The application store dilemma of volume, discovery or curation.

Published by Ewan Spence at 23:09 UTC, March 2nd 2010

How long would it take you to find some who has “made a success” out of an application store for any mobile device? Not long, I would think, because these stories are picked up and passed around to “prove” that App Stores work. A case in point is this post on Into Mobile, highlighting the success of an app for Google Android with 6,500 paid for downloads, earning $13,000. But is that the way forward? Read on for my thoughts.

Congratulations to the developer, but as the author of the piece rightly points out via Twitter, “I've read far too many articles about devs pouring hundreds of man hours into an app and selling less than a few hundred copies.”

The success stories of App Stores are easy to find, but finding an app store that consistently provides an income for even a significant portion of developers (as opposed to a regular stream of money for a nice meal at the end of the month) is proving to be a little trickier.

Having a huge volume of applications makes an App Store attractive to the casual user – if there are x thousands of applications then it must be a good phone for me to buy, goes the thinking in the marketing department. But of course the chances of the developer being able to make a good living without a huge stroke of luck from those running the store is very small.

Coding
Coding, by Kaptian Kobold, via Flickr.

I’m not sure what would be a better ecosystem: one with thousands of applications that earn their developers up to £400 a month, or one with hundreds of applications which allows the developers to work on the apps for a full time wage. While the latter store would probably be a bit more successful for the developers, in terms of marketing and attractiveness, it would be laughed out of the 2010 town for being far too small.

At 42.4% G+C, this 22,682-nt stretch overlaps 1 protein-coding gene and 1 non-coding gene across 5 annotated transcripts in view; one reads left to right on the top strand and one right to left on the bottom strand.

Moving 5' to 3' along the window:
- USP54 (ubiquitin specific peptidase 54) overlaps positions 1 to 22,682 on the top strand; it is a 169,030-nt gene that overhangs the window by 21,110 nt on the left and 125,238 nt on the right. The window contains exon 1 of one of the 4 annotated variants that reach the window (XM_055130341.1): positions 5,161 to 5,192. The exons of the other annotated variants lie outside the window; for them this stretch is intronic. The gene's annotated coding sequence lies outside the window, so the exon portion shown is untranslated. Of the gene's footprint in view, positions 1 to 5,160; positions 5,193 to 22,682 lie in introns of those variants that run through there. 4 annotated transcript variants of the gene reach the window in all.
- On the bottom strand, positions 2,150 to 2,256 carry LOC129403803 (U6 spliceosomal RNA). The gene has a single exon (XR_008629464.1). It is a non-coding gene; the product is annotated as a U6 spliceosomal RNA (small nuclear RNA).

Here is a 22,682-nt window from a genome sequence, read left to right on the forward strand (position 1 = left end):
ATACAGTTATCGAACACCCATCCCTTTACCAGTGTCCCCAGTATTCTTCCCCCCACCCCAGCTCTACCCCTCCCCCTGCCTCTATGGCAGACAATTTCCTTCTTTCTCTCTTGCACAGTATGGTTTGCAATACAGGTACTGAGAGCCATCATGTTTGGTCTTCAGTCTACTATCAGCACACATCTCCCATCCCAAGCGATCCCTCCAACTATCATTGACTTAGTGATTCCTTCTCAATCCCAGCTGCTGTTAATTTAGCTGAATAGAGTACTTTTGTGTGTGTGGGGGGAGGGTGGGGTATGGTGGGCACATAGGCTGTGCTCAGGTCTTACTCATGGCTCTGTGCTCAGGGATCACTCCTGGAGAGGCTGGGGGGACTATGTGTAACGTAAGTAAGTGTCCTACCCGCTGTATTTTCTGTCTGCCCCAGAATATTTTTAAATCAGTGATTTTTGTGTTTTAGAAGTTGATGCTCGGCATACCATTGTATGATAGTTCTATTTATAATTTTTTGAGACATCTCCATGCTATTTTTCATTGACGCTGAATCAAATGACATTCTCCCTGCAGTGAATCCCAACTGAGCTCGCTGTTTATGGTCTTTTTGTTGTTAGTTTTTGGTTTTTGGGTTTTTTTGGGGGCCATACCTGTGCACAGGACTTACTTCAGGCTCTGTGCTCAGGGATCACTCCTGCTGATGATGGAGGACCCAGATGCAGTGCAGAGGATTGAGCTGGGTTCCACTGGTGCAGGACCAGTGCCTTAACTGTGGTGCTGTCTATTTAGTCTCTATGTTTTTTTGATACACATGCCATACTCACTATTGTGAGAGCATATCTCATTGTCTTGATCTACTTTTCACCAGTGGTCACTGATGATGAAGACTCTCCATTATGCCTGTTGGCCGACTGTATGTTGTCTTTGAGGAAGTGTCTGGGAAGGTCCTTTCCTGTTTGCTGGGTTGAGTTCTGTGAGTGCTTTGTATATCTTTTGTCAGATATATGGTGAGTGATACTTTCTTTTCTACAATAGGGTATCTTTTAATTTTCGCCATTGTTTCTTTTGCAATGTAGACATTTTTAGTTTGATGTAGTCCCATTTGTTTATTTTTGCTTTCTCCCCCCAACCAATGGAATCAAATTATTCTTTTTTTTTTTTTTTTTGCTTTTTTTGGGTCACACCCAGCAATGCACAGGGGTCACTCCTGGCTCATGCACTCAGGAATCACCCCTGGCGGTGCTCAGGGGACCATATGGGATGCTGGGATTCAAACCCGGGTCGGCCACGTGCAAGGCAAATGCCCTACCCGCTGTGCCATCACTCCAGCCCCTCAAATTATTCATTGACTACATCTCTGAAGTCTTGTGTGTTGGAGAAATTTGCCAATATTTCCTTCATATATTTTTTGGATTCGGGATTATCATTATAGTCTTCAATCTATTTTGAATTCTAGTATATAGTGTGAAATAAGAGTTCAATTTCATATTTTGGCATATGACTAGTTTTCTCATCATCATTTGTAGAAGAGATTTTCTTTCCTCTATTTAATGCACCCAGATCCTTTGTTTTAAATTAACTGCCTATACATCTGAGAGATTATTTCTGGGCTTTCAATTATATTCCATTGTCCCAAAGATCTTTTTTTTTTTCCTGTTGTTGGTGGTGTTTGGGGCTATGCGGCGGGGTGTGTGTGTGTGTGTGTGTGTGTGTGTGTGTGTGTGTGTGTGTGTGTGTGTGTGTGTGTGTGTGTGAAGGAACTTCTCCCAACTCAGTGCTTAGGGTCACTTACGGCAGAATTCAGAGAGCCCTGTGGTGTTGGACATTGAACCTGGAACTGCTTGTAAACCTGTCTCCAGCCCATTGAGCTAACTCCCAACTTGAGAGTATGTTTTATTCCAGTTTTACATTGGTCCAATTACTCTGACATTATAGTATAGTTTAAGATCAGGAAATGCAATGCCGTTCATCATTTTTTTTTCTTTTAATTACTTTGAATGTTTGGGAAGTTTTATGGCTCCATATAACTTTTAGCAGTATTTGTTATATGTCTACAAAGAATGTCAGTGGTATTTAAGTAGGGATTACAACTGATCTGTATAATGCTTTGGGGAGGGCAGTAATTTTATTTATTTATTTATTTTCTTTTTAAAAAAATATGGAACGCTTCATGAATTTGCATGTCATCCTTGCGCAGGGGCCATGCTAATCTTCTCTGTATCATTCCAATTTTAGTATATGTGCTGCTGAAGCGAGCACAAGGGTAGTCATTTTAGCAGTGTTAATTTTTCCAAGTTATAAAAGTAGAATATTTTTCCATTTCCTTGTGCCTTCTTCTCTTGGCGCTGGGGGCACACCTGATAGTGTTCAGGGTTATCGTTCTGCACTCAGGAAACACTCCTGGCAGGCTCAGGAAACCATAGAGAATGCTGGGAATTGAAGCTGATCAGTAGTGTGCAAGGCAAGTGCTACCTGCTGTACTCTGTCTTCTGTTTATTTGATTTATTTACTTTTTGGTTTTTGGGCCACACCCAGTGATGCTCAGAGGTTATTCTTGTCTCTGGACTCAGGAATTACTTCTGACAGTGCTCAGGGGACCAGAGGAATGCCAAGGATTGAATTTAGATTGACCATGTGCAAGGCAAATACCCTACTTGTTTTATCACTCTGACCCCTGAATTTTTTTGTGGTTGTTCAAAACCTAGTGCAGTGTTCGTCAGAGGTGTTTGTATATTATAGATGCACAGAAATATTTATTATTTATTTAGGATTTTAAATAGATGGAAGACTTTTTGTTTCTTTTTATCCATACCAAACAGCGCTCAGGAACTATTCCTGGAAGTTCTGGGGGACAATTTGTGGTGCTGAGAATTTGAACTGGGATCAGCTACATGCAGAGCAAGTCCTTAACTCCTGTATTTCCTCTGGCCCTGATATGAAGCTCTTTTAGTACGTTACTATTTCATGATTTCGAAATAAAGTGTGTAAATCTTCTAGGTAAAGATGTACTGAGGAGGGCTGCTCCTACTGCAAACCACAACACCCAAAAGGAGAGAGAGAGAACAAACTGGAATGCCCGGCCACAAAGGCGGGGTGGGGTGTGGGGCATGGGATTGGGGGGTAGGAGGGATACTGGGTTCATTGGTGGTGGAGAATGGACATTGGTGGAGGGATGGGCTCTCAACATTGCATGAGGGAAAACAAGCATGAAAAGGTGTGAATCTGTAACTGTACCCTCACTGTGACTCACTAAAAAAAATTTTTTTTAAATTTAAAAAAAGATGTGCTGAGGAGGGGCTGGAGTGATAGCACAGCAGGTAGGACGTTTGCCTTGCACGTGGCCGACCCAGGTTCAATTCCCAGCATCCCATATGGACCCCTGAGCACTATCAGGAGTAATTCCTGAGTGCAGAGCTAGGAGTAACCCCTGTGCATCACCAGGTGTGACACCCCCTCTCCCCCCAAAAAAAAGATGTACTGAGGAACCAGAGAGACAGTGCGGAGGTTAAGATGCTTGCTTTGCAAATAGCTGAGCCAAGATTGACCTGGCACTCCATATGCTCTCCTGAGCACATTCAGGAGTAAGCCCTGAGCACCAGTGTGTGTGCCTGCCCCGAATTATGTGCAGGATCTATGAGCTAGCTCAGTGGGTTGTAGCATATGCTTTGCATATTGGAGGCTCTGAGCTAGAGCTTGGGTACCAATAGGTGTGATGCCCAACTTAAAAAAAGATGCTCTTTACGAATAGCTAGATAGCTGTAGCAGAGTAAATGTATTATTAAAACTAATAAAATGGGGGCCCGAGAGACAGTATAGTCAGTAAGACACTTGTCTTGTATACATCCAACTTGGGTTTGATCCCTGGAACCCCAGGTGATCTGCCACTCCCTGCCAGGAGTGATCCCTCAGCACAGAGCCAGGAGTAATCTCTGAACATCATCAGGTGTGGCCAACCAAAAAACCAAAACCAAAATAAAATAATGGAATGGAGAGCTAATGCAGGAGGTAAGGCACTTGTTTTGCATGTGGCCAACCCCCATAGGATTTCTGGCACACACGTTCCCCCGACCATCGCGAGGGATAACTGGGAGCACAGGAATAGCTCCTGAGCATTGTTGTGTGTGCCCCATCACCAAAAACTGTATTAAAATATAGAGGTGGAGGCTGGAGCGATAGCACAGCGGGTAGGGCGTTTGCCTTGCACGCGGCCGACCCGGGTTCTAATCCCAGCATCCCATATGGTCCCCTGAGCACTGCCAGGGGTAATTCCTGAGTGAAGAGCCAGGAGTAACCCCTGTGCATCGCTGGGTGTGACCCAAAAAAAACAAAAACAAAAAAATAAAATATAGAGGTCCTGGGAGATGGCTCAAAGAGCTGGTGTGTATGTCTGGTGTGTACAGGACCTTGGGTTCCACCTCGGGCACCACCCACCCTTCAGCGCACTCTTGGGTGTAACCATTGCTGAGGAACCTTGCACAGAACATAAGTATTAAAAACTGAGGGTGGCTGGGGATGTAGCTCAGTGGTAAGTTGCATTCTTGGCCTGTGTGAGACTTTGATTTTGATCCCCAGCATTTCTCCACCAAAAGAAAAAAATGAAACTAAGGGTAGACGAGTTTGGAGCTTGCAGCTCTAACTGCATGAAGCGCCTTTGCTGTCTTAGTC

Yes, the quality of the application has to play a part in any success, but sometimes a good application is not enough.

App Stores by their nature have a lot of applications – far more than can appear on two or three screens on a mobile – by the third screen, I think the average user will no longer want to keep scrolling – so the curation of the apps by the recommendation engine becomes a critical component of the app store process.

No matter what is tweaked, there will always be a curve, with the most popular apps bringing in the most money. In a perfect world, to attract more developers, you want to keep the curve as flat as possible. In my mind, it’s far better to have 20 developers on a living wage rather than one developer earning millions and everyone else able to get a single extra beer each week. That’s an exaggeration of the position, but hopefully you see the idea - to lift the single beers further up the income charts.

 

And here is the challenge going forward. As you attract developers, you are going to want to keep them working on your platform. The simple way to do that is to ensure that they can make money, and continue to earn money. A well thought out App Store, with good navigation, that spreads as much promotion around while still having sensible search options and filters is a requirement, and I don’t think any of the major app stores currently available on handsets are up to that task.

While a communistic system of “sharing all the users and their money out equally” is just as mad as “the big warehouse the users just walk round randomly” idea of a pure capitalistic app store (which is only one step removed from what we have at the moment), the goal of making sure that more applications have more visibility to more users is not only a worthy goal, but one that will be vital to the success of any ecosystem in 2010 and beyond.

-- Ewan Spence, March 2010.

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